1. Hello Genya! I agree with Albert Cairo that it is unacceptable to sacrifice the integrity of the data just to make an infographic pretty. But, I am not at all convinced that this is the trend today. As illustrated in the various examples you provide, misleading visualization are almost everywhere. To me, it’s not designers who should learn how to make the right visualizations! It is us that should learn how to resist and cope with them! Carry on the good work 🙂


    1. I don’t agree on that it is just us who should learn how to resist and cope the misleading information, because I think the developers of an article or something should be honest and give the people the right information. if they make sure that they give the rigth information, we don’t have to worry about something anymore and just assume that what they say is true. ofcourse I’m aware that this will never happen, that they always will mislead us, but I don’t think you can just say that it is not their problem but ours.


  2. Hi Genya,

    your final blog had a real nice structure and was a good read 🙂 Personally, beauty to me goes hand in hand with function. The fact that they are a bit misleading, for me already takes away the beauty of it. If I want beauty, I go look at a nice painting. Informative data presented in a clear and transparant way is beauty to me and makes data more appealing. Too much effort is punt in the design rather than how the reader processes the information. I’d like to see it the other way around, but maybe i’m a bit boring 😉 . T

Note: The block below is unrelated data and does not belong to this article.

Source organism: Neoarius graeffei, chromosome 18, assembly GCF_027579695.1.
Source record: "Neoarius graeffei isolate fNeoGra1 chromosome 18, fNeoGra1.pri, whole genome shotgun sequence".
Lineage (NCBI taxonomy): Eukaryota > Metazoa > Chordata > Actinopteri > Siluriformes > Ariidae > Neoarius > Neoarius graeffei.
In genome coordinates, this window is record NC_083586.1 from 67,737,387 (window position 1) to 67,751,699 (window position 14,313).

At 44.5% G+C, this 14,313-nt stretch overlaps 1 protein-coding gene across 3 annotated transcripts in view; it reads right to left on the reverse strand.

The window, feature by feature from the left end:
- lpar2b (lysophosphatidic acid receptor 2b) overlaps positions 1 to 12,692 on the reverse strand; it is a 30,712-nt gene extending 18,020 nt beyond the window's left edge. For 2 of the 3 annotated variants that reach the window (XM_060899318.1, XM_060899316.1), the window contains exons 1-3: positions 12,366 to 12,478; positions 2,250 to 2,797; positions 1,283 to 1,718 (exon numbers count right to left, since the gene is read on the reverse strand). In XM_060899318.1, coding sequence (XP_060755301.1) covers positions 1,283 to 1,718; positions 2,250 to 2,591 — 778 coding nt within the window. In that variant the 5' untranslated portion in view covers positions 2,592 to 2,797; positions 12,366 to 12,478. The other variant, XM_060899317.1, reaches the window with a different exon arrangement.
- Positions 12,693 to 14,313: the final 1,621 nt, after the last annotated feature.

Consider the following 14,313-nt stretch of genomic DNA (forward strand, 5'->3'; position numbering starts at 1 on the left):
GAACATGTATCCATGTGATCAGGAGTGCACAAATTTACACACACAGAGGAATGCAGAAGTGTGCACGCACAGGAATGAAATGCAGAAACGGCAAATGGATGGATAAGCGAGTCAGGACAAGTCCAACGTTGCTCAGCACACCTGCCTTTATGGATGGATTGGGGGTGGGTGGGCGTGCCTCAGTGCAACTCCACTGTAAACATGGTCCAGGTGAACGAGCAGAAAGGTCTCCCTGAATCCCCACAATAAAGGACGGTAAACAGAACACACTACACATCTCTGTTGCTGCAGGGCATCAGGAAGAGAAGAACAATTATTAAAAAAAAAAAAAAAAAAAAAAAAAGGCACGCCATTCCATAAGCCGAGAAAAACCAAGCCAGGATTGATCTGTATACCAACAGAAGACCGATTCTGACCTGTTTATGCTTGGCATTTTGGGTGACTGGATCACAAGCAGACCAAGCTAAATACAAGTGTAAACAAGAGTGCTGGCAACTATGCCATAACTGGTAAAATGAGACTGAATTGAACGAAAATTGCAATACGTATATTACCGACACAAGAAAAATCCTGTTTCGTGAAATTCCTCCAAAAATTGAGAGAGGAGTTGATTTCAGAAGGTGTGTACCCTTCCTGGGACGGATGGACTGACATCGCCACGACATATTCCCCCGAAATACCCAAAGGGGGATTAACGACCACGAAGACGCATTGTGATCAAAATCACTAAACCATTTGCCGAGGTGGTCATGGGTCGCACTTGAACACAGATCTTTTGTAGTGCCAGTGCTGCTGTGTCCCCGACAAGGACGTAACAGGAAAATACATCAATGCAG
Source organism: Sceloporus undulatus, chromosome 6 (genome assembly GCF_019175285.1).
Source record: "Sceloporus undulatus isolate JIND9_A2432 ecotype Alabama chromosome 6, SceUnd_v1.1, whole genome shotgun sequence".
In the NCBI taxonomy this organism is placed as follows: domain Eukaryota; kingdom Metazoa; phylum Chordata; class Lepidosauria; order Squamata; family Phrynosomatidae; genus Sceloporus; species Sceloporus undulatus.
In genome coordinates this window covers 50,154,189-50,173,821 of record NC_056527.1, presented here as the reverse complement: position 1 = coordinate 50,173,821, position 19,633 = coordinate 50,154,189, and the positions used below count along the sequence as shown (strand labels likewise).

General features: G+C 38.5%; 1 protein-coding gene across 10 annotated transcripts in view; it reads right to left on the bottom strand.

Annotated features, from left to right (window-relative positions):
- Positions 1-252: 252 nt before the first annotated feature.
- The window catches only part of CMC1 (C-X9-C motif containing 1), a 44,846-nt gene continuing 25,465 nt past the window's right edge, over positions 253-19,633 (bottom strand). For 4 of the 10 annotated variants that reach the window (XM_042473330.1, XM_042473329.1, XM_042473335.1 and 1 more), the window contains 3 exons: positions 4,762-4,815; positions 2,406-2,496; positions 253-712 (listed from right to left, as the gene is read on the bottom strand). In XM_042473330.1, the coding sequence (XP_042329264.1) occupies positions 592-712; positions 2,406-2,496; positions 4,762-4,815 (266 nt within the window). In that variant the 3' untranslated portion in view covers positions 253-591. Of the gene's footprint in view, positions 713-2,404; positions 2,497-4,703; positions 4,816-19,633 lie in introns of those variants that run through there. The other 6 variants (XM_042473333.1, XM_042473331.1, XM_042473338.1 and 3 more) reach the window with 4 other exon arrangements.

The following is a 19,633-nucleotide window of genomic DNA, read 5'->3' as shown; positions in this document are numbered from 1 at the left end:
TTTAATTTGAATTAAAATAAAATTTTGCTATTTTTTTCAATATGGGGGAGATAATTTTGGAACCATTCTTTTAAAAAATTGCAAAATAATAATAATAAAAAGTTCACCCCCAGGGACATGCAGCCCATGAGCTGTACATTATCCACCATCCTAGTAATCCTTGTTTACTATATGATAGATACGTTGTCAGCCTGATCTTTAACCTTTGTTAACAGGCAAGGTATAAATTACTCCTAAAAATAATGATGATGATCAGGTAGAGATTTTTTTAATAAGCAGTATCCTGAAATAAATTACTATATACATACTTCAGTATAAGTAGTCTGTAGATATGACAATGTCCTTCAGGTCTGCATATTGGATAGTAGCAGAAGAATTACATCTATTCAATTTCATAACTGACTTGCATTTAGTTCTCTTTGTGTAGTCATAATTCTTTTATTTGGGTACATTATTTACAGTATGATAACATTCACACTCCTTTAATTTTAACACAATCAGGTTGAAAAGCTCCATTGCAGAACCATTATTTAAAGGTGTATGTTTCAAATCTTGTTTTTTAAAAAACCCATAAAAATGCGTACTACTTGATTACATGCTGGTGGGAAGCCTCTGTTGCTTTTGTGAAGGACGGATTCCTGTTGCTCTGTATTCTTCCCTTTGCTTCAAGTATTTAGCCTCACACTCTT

3. Hey Genya, nice final blog. I think designers should place information first. This is the essence of a visualization. To make the data interpretable. Of course, people want to look at something beautiful but that shouldn’t obstruct the informational part. Designers should stay objective and avoid misleading the audience. Something should be done about this.


  4. Interesting blog to read! I think the key components that you mention are indeed interesting and good points to keep in mind when making a visualization. I think that a visualization should be informational and true in the first place. Then other factors can make a contribution to a more attractive visualization. That way, visualizations have a real function instead of misleading people.